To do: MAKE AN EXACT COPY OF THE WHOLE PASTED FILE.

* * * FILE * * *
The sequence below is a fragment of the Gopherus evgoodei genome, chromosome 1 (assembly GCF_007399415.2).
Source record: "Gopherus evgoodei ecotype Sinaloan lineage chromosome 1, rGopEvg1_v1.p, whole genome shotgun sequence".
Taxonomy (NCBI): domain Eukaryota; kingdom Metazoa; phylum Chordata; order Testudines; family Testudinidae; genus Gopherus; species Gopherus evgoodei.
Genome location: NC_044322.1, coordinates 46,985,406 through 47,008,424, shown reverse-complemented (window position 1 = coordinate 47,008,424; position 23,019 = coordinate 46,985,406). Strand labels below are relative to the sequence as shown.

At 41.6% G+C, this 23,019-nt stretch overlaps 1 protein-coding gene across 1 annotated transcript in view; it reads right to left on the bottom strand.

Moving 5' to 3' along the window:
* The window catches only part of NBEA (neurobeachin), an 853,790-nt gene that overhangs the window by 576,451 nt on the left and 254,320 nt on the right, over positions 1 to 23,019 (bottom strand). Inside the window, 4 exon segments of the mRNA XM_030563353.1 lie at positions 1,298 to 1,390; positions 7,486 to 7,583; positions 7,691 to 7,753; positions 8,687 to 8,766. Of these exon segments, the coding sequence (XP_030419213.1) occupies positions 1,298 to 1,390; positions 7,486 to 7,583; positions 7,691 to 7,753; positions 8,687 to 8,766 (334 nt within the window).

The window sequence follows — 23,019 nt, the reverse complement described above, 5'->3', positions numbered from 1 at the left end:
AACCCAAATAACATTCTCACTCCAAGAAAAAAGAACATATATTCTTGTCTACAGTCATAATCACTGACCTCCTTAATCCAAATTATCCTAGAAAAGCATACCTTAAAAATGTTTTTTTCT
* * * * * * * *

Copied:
The sequence below is a fragment of the Gopherus evgoodei genome, chromosome 1 (assembly GCF_007399415.2).
Source record: "Gopherus evgoodei ecotype Sinaloan lineage chromosome 1, rGopEvg1_v1.p, whole genome shotgun sequence".
Taxonomy (NCBI): domain Eukaryota; kingdom Metazoa; phylum Chordata; order Testudines; family Testudinidae; genus Gopherus; species Gopherus evgoodei.
Genome location: NC_044322.1, coordinates 46,985,406 through 47,008,424, shown reverse-complemented (window position 1 = coordinate 47,008,424; position 23,019 = coordinate 46,985,406). Strand labels below are relative to the sequence as shown.

At 41.6% G+C, this 23,019-nt stretch overlaps 1 protein-coding gene across 1 annotated transcript in view; it reads right to left on the bottom strand.

Moving 5' to 3' along the window:
* The window catches only part of NBEA (neurobeachin), an 853,790-nt gene that overhangs the window by 576,451 nt on the left and 254,320 nt on the right, over positions 1 to 23,019 (bottom strand). Inside the window, 4 exon segments of the mRNA XM_030563353.1 lie at positions 1,298 to 1,390; positions 7,486 to 7,583; positions 7,691 to 7,753; positions 8,687 to 8,766. Of these exon segments, the coding sequence (XP_030419213.1) occupies positions 1,298 to 1,390; positions 7,486 to 7,583; positions 7,691 to 7,753; positions 8,687 to 8,766 (334 nt within the window).

The window sequence follows — 23,019 nt, the reverse complement described above, 5'->3', positions numbered from 1 at the left end:
AACCCAAATAACATTCTCACTCCAAGAAAAAAGAACATATATTCTTGTCTACAGTCATAATCACTGACCTCCTTAATCCAAATTATCCTAGAAAAGCATACCTTAAAAATGTTTTTTTCT